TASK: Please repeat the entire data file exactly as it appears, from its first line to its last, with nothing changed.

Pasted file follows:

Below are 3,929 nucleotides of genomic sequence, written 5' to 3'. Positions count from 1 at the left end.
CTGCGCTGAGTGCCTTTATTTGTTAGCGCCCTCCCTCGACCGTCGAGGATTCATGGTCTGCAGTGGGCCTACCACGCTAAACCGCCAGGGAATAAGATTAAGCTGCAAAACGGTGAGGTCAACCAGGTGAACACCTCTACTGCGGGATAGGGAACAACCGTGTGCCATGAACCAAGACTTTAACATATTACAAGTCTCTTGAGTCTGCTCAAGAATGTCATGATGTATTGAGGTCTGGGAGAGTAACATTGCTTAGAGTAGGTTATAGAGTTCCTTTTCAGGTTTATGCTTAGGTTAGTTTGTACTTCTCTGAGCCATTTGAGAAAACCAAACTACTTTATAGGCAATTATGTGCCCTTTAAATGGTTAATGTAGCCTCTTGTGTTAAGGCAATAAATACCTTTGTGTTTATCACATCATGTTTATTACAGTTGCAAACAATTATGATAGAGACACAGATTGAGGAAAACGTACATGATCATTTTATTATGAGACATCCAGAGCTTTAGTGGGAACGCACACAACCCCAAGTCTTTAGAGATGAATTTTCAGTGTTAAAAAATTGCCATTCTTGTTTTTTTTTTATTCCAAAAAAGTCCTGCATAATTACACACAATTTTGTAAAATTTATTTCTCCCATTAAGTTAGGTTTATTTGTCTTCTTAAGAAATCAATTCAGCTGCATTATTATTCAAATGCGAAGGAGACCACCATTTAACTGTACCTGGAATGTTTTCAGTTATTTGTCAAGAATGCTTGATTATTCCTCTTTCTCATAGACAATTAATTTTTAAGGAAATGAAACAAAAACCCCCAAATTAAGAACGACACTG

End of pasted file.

Below are 3,929 nucleotides of genomic sequence, written 5' to 3'. Positions count from 1 at the left end.
CTGCGCTGAGTGCCTTTATTTGTTAGCGCCCTCCCTCGACCGTCGAGGATTCATGGTCTGCAGTGGGCCTACCACGCTAAACCGCCAGGGAATAAGATTAAGCTGCAAAACGGTGAGGTCAACCAGGTGAACACCTCTACTGCGGGATAGGGAACAACCGTGTGCCATGAACCAAGACTTTAACATATTACAAGTCTCTTGAGTCTGCTCAAGAATGTCATGATGTATTGAGGTCTGGGAGAGTAACATTGCTTAGAGTAGGTTATAGAGTTCCTTTTCAGGTTTATGCTTAGGTTAGTTTGTACTTCTCTGAGCCATTTGAGAAAACCAAACTACTTTATAGGCAATTATGTGCCCTTTAAATGGTTAATGTAGCCTCTTGTGTTAAGGCAATAAATACCTTTGTGTTTATCACATCATGTTTATTACAGTTGCAAACAATTATGATAGAGACACAGATTGAGGAAAACGTACATGATCATTTTATTATGAGACATCCAGAGCTTTAGTGGGAACGCACACAACCCCAAGTCTTTAGAGATGAATTTTCAGTGTTAAAAAATTGCCATTCTTGTTTTTTTTTTATTCCAAAAAAGTCCTGCATAATTACACACAATTTTGTAAAATTTATTTCTCCCATTAAGTTAGGTTTATTTGTCTTCTTAAGAAATCAATTCAGCTGCATTATTATTCAAATGCGAAGGAGACCACCATTTAACTGTACCTGGAATGTTTTCAGTTATTTGTCAAGAATGCTTGATTATTCCTCTTTCTCATAGACAATTAATTTTTAAGGAAATGAAACAAAAACCCCCAAATTAAGAACGACACTG